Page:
New South Wales
Sydney, in New South Wales

New South Wales minister clarifies short-term rental ‘ban’ stance

Australia: Earlier this week, it was reported across Australia that a blanket ban on Airbnbs and all short-term rental accommodation would be coming into effect indefinitely in New South Wales, however a state minister has now moved to clarify the local government’s position on the matter.

There was initial confusion after New South Wales minister for better regulation, Kevin Anderson, warned people to stay in their local area and in their own homes to prevent the spread of Covid-19 and anyone leaving those without a ‘reasonable excuse’ could be handed a prison sentence of up to six months and a maximum fine of $11,000, with the only exceptions being for travellers moving to short-term accommodation to work, to take care of someone or to stay in one for educational purposes.

A spokesman for the minister added to the confusion when, speaking to the Domain website, they said it would be considered illegal to stay in short-term rentals because of the law requiring everyone to stay at home.

Under the new coronavirus regulations, no one should be staying anywhere else than in their own permanent home, and they could be fined or imprisoned if they were found to be breaking emergency rules.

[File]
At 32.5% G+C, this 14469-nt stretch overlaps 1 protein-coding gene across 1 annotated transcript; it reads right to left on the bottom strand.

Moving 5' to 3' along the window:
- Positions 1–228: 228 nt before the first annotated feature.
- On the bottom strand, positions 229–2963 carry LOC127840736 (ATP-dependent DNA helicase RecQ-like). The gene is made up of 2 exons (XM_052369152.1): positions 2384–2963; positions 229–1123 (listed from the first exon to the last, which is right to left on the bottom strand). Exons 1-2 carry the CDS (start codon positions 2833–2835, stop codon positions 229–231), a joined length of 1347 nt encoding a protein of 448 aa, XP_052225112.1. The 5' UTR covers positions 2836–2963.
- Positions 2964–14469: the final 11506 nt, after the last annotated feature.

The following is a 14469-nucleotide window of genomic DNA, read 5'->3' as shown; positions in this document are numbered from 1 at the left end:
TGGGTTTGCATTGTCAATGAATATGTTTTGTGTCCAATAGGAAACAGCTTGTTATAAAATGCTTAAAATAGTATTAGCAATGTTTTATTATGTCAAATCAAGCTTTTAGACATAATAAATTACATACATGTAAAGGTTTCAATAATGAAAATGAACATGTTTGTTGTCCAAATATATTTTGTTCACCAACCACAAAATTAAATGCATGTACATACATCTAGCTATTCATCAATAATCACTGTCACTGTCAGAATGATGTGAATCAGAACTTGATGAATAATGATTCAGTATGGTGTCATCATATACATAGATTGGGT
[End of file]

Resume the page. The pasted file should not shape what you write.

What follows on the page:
Subsequently, New South Wales minister Anderson has backtracked on the initial suggestions of a potential ban on rentals in the state: “There is no ban on any kind of accommodation. The New South Wales government advice to prevent the spread of COVID-19 has been very clear.

“As per the public health orders, people must stay home with the exception of a number of circumstances including work and to provide care. The New South Wales government acknowledges that in these circumstances the provision of short-term accommodation is often critical, particularly for our frontline health workers,” he added.

The news comes as the government decided to postpone plans to establish a Code of Conduct as part of a new regulatory framework for the short-term rental industry, which would have made it obligatory for short-term let landlords to take out public liability insurance for their guests and for the operators to inform buildings where their units are located.

The move was criticised by the Owners Corporation Network [OCN] given the escalation of the crisis as it said that short-term renters have been staying in the accommodation to self-isolate.

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